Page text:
"Sen. Obama brings a new vision for our future and new voters to our cause. He has created levels of energy and excitement that I have not witnessed since the 1960s," read Clyburn's Tuesday statement.
Many prominent Democrats, including House Speaker Nancy Pelosi, have urged fellow Democrats to vote the way their state does.
The role of superdelegates may be given more scrutiny after the grueling, neck-and-neck primary battle between Obama and Clinton.
The Democratic Party decided more than three decades ago that party leaders and former Democratic politicians should become the ultimate deciders in a tight race.
After the insurgent outsider campaigns of George McGovern and Jimmy Carter won the Democratic Party nominations in 1972 and 1976, many party officials felt the need to have a greater role in the nominating process.
Apart from convincing big numbers of undecided superdelegates to back her presidential bid, the only option left to Clinton is to push her fight to the Democratic convention in late August, a move opposed by party leaders eager to stop the infighting and start fighting against McCain.
With her considerable support from voters, Clinton may also be trying to leverage herself to negotiate with Obama on various matters, including a potential spot on the ticket as the vice presidential candidate or influence Obama on policy issues, like health care.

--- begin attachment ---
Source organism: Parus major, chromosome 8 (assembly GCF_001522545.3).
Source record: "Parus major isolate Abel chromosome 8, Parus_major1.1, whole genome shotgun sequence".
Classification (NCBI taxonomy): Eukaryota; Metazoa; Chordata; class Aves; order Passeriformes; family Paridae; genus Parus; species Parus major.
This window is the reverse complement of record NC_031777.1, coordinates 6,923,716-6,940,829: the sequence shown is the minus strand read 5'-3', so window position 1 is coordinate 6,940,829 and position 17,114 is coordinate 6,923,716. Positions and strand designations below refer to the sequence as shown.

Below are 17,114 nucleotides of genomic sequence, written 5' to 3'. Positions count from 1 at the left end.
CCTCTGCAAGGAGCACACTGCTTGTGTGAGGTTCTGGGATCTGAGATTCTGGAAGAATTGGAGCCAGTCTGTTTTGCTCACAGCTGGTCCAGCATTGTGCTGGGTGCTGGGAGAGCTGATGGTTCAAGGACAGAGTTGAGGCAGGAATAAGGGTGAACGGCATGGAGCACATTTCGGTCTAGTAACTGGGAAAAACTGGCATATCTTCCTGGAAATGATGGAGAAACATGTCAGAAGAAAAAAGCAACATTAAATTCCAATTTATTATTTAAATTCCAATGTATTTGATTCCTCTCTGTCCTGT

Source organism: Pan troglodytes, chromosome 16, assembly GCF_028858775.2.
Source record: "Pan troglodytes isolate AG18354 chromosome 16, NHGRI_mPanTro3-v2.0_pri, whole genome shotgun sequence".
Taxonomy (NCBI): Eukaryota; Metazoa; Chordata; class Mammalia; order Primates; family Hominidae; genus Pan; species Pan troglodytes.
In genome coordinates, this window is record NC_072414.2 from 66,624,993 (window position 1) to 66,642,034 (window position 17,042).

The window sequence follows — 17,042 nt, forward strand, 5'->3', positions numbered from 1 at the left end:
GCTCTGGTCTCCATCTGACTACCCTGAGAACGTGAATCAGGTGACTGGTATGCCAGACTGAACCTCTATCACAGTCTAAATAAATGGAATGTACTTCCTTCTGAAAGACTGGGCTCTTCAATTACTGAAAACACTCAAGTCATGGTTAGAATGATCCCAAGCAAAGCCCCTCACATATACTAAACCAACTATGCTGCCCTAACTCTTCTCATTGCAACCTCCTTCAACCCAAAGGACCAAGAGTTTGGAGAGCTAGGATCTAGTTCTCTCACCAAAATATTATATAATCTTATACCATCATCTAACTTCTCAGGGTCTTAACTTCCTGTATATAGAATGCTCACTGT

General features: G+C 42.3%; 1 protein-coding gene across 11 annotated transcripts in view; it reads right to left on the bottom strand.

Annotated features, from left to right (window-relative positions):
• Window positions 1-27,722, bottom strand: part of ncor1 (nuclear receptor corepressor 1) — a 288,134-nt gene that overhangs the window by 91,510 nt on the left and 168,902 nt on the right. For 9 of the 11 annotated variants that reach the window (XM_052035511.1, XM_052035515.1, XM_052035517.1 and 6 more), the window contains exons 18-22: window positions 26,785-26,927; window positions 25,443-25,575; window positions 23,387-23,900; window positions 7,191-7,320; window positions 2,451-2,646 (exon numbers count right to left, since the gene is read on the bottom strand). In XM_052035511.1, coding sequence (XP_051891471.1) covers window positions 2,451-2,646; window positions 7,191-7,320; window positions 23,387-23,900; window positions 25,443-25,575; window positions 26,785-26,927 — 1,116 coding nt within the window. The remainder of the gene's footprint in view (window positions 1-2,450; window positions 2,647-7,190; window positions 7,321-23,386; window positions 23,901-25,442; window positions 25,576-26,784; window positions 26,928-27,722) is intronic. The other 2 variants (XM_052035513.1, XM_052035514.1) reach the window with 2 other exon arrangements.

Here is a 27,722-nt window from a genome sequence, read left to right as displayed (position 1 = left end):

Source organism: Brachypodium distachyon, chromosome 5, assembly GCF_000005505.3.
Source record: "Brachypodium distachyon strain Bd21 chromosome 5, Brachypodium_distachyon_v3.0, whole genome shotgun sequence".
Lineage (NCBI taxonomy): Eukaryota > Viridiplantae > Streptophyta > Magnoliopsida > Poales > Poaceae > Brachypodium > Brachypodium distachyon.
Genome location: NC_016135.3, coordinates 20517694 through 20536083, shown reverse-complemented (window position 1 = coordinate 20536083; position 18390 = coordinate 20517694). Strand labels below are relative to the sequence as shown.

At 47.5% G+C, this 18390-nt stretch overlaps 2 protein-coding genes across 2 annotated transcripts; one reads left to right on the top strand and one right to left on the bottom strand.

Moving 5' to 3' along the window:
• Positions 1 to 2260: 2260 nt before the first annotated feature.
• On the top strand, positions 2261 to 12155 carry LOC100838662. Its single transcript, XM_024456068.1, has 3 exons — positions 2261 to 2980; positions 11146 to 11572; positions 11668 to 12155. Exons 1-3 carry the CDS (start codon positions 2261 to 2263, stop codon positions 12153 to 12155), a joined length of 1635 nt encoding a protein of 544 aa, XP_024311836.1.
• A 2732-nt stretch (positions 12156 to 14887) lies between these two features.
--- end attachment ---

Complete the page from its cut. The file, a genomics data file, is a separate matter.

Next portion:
Asked Tuesday by a South Dakota radio station about a potential vice presidential choice, Obama said, of Clinton, "She's run a magnificent race ... I'm sure that we will have ample time to sit down and talk about bringing the party together and make sure that we are focused on November."
Entering the general election with a Republican president with record-low approval ratings and polls suggesting over 80 percent of Americans believe the country is on the wrong track, Obama has a good shot at the White House.
However, Obama emerges bruised from a bitter Democratic primary battle, and faces the daunting challenge uniting the party.
The Democratic nomination fight exposed Obama's challenges in gaining support from white, blue-collar voters, Hispanics, women, and older voters who supported Clinton's candidacy in huge numbers.
With reporting by ABC News' David Wright, Jake Tapper, Karen Travers, Rick Klein, Kate Snow, Sunlen Miller, Karin Weinberg, Eloise Harper and James Gerber.